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Kawasaki Disease in an Adult

Gordon A. Caron, MA, MB, MRCP
JAMA. 1980;243(5):430. doi:10.1001/jama.1980.03300310018006.
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To the Editor.—  The recent report of mucocutaneous lymph node syndrome (Kawasaki disease) in adults by E. Dale Everett, MD (242:542, 1979), prompted the retrospective identification of a recent, previously undiagnosed case in a 22-year-old woman.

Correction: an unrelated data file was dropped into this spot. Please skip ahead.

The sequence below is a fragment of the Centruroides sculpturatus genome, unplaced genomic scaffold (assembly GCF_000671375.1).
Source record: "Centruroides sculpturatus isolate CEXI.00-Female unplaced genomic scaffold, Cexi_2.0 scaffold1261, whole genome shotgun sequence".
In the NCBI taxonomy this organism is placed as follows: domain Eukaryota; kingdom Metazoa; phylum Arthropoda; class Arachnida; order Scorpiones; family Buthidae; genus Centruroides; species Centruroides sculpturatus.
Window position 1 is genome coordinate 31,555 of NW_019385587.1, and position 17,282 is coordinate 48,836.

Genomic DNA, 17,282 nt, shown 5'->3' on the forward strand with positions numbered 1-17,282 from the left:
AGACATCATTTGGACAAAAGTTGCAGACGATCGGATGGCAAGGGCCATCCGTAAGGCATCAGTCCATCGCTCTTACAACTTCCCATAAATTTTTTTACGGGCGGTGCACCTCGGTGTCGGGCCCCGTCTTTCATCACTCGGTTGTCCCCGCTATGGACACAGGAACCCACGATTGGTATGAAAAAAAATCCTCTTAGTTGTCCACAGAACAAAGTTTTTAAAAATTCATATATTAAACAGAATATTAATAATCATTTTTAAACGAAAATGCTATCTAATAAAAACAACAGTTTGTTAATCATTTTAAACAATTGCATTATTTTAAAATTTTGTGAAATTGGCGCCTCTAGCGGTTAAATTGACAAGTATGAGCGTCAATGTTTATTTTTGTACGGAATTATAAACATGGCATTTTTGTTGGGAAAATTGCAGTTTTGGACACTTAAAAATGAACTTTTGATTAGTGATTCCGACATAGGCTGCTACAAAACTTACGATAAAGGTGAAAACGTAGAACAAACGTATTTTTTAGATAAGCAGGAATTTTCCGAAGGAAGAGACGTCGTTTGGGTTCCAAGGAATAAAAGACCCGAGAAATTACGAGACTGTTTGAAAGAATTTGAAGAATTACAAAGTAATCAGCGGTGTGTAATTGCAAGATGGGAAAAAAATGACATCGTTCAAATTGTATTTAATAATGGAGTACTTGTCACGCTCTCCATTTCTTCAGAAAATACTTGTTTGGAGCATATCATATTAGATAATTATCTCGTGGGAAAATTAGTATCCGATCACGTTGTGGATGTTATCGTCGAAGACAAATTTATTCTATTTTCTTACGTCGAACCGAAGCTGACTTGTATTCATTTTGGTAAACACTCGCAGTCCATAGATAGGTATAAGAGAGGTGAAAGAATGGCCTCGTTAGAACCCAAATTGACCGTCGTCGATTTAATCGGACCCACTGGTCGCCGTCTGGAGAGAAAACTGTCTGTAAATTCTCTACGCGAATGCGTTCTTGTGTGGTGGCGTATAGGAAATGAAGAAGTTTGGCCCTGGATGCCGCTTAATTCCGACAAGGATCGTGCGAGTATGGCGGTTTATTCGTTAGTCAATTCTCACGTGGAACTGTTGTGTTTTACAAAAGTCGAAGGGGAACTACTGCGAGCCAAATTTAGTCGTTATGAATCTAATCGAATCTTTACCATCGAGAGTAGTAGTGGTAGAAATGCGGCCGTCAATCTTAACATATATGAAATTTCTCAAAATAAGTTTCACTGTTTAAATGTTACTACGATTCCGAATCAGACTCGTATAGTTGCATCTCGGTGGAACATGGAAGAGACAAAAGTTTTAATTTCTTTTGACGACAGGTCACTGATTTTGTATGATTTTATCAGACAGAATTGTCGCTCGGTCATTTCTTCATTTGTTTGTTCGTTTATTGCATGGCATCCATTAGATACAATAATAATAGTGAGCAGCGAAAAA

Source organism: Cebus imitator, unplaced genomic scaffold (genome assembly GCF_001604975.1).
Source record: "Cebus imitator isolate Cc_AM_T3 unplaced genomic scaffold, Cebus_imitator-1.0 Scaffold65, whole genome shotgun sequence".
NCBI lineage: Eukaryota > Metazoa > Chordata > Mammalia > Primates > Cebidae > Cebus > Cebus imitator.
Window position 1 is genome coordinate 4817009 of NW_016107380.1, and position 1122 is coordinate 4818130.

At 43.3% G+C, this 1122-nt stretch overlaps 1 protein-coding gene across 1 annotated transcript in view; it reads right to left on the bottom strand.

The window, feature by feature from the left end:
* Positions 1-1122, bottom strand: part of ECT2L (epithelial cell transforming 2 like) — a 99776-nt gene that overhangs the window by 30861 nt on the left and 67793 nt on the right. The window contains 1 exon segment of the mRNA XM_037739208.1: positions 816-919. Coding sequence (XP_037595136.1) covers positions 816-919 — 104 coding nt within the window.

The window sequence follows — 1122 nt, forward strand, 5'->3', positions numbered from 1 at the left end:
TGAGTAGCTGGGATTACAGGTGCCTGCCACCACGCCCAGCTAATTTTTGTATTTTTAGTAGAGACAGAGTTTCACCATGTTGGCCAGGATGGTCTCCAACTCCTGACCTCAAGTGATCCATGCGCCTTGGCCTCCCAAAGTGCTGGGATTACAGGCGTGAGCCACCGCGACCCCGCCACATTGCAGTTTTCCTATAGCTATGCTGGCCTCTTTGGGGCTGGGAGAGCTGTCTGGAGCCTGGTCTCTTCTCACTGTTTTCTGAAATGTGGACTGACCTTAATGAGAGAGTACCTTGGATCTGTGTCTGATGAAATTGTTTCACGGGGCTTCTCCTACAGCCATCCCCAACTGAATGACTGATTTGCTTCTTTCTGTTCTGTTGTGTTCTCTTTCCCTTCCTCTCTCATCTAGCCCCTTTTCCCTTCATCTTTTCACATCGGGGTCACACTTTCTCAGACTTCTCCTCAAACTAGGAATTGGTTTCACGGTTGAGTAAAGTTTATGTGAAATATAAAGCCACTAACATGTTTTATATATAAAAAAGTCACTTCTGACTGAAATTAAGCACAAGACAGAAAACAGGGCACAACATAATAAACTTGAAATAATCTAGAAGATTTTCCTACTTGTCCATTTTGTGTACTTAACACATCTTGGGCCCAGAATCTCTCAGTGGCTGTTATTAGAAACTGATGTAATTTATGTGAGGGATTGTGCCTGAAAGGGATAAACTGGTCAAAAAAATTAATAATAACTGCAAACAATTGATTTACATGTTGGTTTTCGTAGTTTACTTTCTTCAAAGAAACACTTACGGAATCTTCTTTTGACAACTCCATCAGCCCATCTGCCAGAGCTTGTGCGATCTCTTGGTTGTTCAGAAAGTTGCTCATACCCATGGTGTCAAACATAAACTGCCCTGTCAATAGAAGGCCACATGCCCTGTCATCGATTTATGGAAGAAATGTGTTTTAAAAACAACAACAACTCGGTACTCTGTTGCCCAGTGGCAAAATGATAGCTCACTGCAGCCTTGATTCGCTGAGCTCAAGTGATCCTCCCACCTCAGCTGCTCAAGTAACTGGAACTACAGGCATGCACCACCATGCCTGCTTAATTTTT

Report of a Case.—  Previously healthy, the patient woke with a fever and vomited. Malaise, chills, and a temperature of from 38 to 40 °C continued for 36 hours, when a sore throat and a generalized nonitching rash developed on the limbs and trunk. On examination the woman appeared ill; she was slightly drowsy, with a temperature of 40 °C and large submandibular lymph nodes, diffuse edema of the uvula, and erythema of the pharynx without exudate. The lips were red and chapped. There was an extensive scarlatiniform rash on the abdomen and limbs without marked accentuation in the flexures. The spleen was not enlarged; no other lymph nodes were felt, and the neck


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